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Conference examines ethical journalism at a time of change

April 21, 2009 By Dennis Chaptman

Leading journalists, scholars and media experts will gather at the University of Wisconsin–Madison on Friday, May 1, to assess the future of ethical journalism in the public interest.

The conference, sponsored by the Center for Journalism Ethics at the UW–Madison School of Journalism and Mass Communication, will look at ethics and the future of an industry facing economic cutbacks and uncertainty.

The event runs from 9 a.m.-5 p.m. at the Pyle Center, 702 Langdon St. Registration is free but required by filling out the registration form on the center’s Web site. A pre-conference reception will be held from 6-8 p.m. on Thursday, April 30, at the University Club, 803 State St.

“There’s never been a better time to talk about the future of journalism than during this economic downturn,” says Stephen J.A. Ward, Burgess Professor of Journalism Ethics and director of the center. “We’ll consider new ideas and new economic models for the future.”

Speakers at the conference include Clark Hoyt, public editor for the New York Times; Peter Kafka, senior editor at AllThingsDigital; Jon Sawyer, executive director of the Pulitzer Center on Crisis Reporting; Owen Ullmann, deputy managing editor/news, USA Today; and Lee Wilkins, Curator’s Teaching Professor at the University of Missouri School of Journalism.

The conference will be a multimedia event, reflecting leading-edge trends in communication. The conference will be live-streamed at this site, and all blogs and videos will be archived and available to download. Students from the UW–Madison journalism program will live-blog during the panel discussions while fielding questions from readers and viewers.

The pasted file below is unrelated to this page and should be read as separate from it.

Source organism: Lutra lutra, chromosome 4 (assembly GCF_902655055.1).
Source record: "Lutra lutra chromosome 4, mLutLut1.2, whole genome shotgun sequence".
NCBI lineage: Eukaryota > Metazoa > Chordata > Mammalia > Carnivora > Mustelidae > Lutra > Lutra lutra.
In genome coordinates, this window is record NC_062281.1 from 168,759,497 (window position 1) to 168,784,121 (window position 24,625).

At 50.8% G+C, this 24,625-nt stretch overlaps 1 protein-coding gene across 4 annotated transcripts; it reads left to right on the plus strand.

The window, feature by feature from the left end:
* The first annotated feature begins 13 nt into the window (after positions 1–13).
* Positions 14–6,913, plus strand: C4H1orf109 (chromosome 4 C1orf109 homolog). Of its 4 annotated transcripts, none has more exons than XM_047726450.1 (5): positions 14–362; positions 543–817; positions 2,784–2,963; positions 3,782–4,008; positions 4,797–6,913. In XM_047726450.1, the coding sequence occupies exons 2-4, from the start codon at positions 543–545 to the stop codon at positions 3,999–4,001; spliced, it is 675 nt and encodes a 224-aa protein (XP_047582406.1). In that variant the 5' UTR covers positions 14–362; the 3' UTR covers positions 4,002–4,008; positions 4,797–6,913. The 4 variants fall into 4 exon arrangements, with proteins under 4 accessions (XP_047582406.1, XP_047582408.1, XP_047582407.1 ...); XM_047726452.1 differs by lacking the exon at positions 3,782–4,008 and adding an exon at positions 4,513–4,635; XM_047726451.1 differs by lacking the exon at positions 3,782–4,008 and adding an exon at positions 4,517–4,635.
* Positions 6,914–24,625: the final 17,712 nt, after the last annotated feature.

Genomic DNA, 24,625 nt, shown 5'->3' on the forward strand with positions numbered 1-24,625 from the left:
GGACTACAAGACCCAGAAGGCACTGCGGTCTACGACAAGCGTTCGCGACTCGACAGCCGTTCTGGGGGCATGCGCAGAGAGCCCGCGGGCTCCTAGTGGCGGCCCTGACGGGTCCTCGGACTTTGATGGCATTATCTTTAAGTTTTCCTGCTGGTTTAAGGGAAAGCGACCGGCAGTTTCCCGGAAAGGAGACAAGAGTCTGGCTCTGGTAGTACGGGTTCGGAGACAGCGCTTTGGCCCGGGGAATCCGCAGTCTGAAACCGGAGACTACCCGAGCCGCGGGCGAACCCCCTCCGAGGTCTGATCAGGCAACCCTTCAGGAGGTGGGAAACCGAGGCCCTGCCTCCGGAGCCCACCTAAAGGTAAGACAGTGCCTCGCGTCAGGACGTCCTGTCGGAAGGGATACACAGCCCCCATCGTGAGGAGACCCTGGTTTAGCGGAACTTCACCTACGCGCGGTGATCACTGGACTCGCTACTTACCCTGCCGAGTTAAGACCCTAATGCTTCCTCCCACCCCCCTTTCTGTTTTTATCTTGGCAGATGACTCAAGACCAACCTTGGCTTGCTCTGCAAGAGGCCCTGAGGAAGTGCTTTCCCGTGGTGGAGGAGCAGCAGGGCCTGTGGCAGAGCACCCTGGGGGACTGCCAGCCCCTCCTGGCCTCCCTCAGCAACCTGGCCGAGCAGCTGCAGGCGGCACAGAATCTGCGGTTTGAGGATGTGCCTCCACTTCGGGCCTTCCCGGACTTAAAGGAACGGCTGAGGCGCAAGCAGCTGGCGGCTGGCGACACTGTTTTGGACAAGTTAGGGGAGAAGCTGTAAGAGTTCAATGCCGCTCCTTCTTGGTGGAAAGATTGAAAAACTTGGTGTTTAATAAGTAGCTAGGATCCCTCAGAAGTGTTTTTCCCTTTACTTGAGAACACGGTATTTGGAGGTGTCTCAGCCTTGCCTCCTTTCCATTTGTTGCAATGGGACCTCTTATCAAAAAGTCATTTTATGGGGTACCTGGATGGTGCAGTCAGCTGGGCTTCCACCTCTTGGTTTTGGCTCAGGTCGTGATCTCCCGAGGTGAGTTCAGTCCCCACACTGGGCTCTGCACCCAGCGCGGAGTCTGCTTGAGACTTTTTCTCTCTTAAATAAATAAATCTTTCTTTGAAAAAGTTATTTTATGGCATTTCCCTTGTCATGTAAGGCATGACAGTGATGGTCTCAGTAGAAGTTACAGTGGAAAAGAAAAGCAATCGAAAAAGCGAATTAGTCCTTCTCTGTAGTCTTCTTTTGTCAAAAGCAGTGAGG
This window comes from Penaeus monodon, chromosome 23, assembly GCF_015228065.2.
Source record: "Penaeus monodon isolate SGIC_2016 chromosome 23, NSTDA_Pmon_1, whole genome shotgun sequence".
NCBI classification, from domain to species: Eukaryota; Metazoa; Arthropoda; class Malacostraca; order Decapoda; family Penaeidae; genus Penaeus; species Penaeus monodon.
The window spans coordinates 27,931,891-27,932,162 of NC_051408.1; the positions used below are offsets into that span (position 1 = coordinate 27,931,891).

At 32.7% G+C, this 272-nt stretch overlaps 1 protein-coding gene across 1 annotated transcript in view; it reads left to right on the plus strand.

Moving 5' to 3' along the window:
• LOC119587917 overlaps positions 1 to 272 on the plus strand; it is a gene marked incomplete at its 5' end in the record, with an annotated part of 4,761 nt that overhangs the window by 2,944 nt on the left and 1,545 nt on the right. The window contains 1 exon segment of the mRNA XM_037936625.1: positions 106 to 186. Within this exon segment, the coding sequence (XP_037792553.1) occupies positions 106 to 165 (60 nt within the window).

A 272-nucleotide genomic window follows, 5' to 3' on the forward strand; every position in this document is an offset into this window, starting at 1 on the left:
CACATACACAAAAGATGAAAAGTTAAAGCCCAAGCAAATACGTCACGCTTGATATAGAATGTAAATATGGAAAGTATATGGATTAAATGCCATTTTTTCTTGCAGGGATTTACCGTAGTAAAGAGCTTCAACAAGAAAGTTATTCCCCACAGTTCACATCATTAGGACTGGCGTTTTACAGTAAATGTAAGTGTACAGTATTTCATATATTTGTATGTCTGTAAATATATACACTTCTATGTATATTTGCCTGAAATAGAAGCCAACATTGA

Panel discussions will focus on issues including pathways to good journalism, tough calls in the newsroom, media accountability, the future of investigative journalism, and new media, ethics and democratic journalism.

“We’re trying to focus on the opportunities that arise from the changes journalism has faced,” says Ward. “This is not just a session for journalists. Every citizen should be concerned with the survival not just of journalism, and of good journalism.”

The Center for Journalism Ethics aims to advance the ethical standards and practices of democratic journalism through discussion, research, teaching, professional outreach and newsroom partnerships. The center is a voice for journalistic integrity, a forum for informed debate, and an incubator for new ideas and practices.